Health Info & Resources for Seniors
If it’s time for another colonoscopy, and it’s been more than five years since your last one, you might be in for a pleasant surprise, said Sarina Kapoor, MD, of St. Luke’s Gastroenterology. Advances in preparation products and the procedure have improved effectiveness and patient comfort. The rates of colorectal cancer have been falling for people 50 and older over the past 20 years, primarily because of efforts to encourage screening tests, especially colonoscopy.
Today, the average age of diagnosis is 66 and falling, she said. Meanwhile, rates have been increasing for people under 50. Generally, screening is recommended until age 75 or 80. Colorectal cancer is the third-most-prevalent cancer for men and women in the United States and the third leading cause of cancer death. Fortunately, the cure rate exceeds 80%, and is even higher when caught early. Colonoscopy is a procedure that uses a flexible tube with a camera to enable physicians to see inside the colon. This allows them to find and remove small clumps of cells called “polyps” that could develop into cancer. The gastroenterologist also identifies and collects any abnormal-looking tissue that could be cancerous for further study.
“It’s important for people hesitant to get a colonoscopy to understand some of the huge scientific advancements we've made in the last couple of years,” Dr. Kapoor said. “We try to avoid giving anybody those big seawater-tasting four-liter gallon bowel preps.” Instead, Dr. Kapoor offers patients low-volume bowel preparations — laxatives — that are virtually tasteless and can be mixed with the Gatorade flavor of the patient’s choice. It is split between night and morning for a better night’s sleep and an improved cleanout. In addition, pill preparations are available for patients who cannot tolerate drinking large volumes of liquid.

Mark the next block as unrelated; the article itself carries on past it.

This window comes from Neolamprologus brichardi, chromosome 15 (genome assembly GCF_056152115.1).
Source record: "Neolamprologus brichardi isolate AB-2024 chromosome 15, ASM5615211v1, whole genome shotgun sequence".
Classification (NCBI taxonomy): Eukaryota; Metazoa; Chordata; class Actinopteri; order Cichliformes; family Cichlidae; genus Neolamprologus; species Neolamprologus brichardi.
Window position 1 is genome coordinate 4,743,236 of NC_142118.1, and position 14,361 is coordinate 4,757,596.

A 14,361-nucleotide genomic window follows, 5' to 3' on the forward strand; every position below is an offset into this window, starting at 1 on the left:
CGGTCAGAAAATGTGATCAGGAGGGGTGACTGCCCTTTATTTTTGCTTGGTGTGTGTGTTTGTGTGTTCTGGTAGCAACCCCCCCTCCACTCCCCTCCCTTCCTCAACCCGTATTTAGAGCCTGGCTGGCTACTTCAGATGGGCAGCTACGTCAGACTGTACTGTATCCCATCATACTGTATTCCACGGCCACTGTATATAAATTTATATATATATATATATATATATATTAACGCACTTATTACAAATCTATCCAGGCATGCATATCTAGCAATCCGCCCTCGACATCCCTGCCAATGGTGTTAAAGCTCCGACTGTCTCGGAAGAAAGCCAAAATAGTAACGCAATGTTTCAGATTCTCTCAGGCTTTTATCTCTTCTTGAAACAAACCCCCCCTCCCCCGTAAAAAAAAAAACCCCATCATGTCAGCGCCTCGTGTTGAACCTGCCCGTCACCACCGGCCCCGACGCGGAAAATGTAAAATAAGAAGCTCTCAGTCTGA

“I’ll be honest,” Dr. Kapoor said. “It’s still a night of hanging out in your bathroom, but at least it’s a lot more palatable.” In addition to laxatives, patients must have a clear liquid diet the day before the procedure. Another advancement is using carbon dioxide to open the colon for the procedure. St. Luke’s hospitals and outpatient endoscopy centers use carbon dioxide rather than air because it is easier and more comfortably passed. Another innovation is Endocuff Vision, a device placed on the end of the scope that flattens the folds in the colon, enabling physicians to find hidden polyps.
Because of these innovations and excellent physicians, St. Luke’s exceeds national quality benchmarks related to colonoscopy. St. Luke’s has much higher polyp detection rates and much lower complication rates than other hospitals nationally.
Other colorectal screening tests are available, Dr. Kapoor said. The most popular ones are FIT (Fecal Immunochemical Test), that screens for blood in the stool, and Cologuard, which tests for blood and DNA markers. With these methods, patients receiving positive results must then have a colonoscopy to confirm the presence of cancer, she explained. “Colonoscopy is a very unique test,” she said. “You’re not only diagnosing cancer, you're also treating it. By removing growths that could become cancerous, you’re preventing disease, too. It just goes to show that an ounce of prevention is worth a pound of cure. I hate to use clichés, but it’s true in this case.”
“I enjoy listening to my patients to hear their personal stories about how gut health affects their daily lives,” she said. “I am honored that they trust me to help them improve their lives. That is what drives me — each and every patient encounter.”